Ivy Prep students learn economics lessons selling homemade goods at market
Jayla Walker didn’t advertise her homemade jewelry or sell trinkets for deep discounts. She hoped that by offering a quality product, customers would line up to spend their money at her booth.
And she was right.
Business at “Jayla’s Charms” was brisk on Market Day, an annual event held at Ivy Preparatory Academy Gwinnett to teach students lessons on economics, math and social studies.
More than 200 sixth, seventh, and eighth graders this week participated in Market Day. Students were challenged to develop their own products and sell them using a currency created by the school called “Ivy bucks.”
The businesses that made the most money won the competition.
“We want our students to learn how to be entrepreneurs,” said Sam Aranson, a social studies teacher at Ivy Prep. Market Day gives them that experience. "They develop a product, set the price and determine how to advertise."
Three areas of the school were transformed into makeshift food courts and strip malls during the event. Some students sold services like manicures. Some hawked holiday gifts and ornaments. Others sold hot foods.
On the cafeteria sales floor, seventh grader Jayla Walker, was worried at first that her booth would get lost in the crowd. “There are a lot of businesses around here and I didn’t make a sign,” she said as she looked nervously at the competition.
But she had a strategy that set her business apart. In addition to selling beaded bracelets, she allowed customers to make them. “I’ve sold a lot.”
Ivy Prep Gwinnett principal Victoria Hudson was impressed by the variety of businesses and the advertising campaigns of her students. Several had signs and slogans touting their products.
“This is an opportunity for girls to see economics live,” Hudson said. “They are learning about supply and demand, the quality of a product and good customer service.”
In the gym, Areej Shaheen, set up a spread of desserts on a table in a sunlit corner. She called the business “Sweet Treat Emporium.” It had a presentation of sweets that stopped customers in their tracks.
Areej’s business partner Sana Nagaria handled the cash. Areej closed sales, placing sweet delicacies on napkins and smiling broadly at her customers. “I would like to have my own business one day – maybe a bakery,” Areej said.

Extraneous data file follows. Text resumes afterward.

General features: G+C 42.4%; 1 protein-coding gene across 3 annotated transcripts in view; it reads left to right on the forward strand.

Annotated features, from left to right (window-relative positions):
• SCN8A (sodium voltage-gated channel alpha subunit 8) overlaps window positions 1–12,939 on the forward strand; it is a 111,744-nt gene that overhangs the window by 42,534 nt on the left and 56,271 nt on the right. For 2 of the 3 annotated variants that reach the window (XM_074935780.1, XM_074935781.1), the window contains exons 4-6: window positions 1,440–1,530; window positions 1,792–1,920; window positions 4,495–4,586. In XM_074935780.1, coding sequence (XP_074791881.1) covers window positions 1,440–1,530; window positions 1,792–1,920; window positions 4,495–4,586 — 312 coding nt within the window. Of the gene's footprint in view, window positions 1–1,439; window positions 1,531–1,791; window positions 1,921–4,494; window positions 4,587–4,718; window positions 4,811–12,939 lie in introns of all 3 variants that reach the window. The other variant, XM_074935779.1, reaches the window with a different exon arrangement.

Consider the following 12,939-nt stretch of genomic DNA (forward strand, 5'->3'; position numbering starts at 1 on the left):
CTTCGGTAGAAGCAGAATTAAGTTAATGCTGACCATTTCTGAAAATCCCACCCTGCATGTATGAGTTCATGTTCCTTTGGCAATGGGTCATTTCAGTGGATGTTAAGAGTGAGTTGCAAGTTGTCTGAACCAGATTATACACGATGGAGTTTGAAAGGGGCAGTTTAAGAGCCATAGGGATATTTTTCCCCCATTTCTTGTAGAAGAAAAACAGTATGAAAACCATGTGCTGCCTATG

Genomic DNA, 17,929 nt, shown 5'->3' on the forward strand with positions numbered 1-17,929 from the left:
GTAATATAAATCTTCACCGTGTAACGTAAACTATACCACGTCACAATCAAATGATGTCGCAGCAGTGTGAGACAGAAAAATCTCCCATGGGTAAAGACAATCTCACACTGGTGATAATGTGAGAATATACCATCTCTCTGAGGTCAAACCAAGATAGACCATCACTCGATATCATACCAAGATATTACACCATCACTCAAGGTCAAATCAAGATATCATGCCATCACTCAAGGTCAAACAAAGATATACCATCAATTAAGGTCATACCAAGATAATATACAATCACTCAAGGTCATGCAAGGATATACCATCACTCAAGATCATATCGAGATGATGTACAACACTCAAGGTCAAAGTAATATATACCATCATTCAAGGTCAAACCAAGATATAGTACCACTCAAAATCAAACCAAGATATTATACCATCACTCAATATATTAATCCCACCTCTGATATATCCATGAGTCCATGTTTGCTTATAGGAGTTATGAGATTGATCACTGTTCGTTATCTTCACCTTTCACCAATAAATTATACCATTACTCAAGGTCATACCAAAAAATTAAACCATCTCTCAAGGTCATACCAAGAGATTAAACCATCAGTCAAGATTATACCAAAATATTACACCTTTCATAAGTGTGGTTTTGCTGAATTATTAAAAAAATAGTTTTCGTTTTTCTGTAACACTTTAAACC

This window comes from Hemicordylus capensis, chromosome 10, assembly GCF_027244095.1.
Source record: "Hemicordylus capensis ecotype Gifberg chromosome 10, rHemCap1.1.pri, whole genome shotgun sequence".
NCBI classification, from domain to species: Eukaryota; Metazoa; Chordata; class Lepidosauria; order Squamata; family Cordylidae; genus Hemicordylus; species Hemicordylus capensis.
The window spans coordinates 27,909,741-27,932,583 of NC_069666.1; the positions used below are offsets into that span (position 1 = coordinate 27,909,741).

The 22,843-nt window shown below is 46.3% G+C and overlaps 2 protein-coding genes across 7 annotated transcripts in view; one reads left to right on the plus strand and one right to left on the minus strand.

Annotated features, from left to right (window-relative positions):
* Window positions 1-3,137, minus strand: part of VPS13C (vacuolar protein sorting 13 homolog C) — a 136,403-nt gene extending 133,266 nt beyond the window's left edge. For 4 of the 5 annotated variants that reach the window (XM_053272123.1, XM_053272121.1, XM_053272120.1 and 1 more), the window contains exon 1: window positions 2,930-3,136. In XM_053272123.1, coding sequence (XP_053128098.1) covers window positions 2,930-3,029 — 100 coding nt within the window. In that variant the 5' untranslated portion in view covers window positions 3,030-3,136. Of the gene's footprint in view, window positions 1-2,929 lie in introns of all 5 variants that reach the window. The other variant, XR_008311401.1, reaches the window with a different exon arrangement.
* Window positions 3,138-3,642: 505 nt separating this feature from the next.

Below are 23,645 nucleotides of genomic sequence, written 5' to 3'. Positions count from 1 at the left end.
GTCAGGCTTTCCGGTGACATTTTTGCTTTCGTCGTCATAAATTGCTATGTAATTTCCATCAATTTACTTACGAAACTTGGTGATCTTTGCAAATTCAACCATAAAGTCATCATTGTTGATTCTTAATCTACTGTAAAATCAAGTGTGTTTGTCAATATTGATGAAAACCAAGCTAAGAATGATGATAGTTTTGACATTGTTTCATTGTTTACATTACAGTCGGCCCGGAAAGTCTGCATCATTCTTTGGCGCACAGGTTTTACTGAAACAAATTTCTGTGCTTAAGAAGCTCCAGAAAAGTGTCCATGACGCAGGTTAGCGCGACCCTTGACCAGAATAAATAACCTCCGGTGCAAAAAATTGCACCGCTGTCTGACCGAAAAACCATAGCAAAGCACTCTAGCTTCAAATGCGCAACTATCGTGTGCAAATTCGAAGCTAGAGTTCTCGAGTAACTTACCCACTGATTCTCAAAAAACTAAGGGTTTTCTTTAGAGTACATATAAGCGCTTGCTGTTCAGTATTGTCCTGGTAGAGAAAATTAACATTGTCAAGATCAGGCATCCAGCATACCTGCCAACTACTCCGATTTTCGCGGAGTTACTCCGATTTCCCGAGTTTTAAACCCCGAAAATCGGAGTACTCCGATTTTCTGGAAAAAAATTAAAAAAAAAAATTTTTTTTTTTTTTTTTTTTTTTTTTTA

With so much to eat at Market Day, “AJ’s and Nia’s,” a beverage booth run by seventh graders Nia Rutherford and Aalivia Johnson, thought they would make money if they sold drinks to students. The girls sold a selection of sodas. Students could add sour gummy worms to their drinks for an up charge.
One big spender offered to “buy-out” the grape soda because she was so thirsty. She offered $4. “It was way too low,” said Nia.
The economics lesson also taught students about handling personal budgets.
Each group was given $20 in “Ivy” bucks to spend. If they wanted to buy more than their allowance could accommodate, the girls had to dip into their profits.
“We want to teach them to be responsible with their money,” Aranson said. “If they want to win, they can’t spend all of their money.”
For some students, the temptation to buy was too much.
As the end of the contest approached, shopkeepers slashed prices to move the merchandise off the sales floor for a win. Some discounted services like manicures and face-painting. Students who couldn’t resist the sales, used their business profits to buy gifts for family, friends and a few things for themselves.
Abi Ladiipo carried a bag full of Market Day purchases. She said her jewelry business “Abi’s Jewelry Shop” was so successful that she “sold out,” She learned that she could charge more when the demand was high. Her $7 bracelets made of power cords were her most popular item.
“I made $125,” Ladipo said. “But I spent all but $5.”
The winners of the event held their profits tightly.
Asa Pilson, 12, won the seventh grade Market Day challenge selling colorful hair pins made out of buttons. It was her second Market Day victory in a row.
She said she had to get creative to attract sales and be frugal with profits. “I made $407 and only spent $6 of it,” Asa said. “I’m a good business person.”
Areej and Sana’s “Sweet Treat Emporium” was the eighth grade winner. Their business grossed more than $400. Shama Khan and Brittany Cook won the sixth grade competition.
The scholars will receive free lunch for them and their close friends.
The entrepreneurial lesson continued after the winners were announced.
Ayoola Ladipo, 12, swept the cafeteria when business was done. She said that running a business, wasn’t just about making sales and attracting customers. There’s clean-up involved, too. “Cleaning up is hard work,” she said. “I’ve been pushing this broom for a half hour.”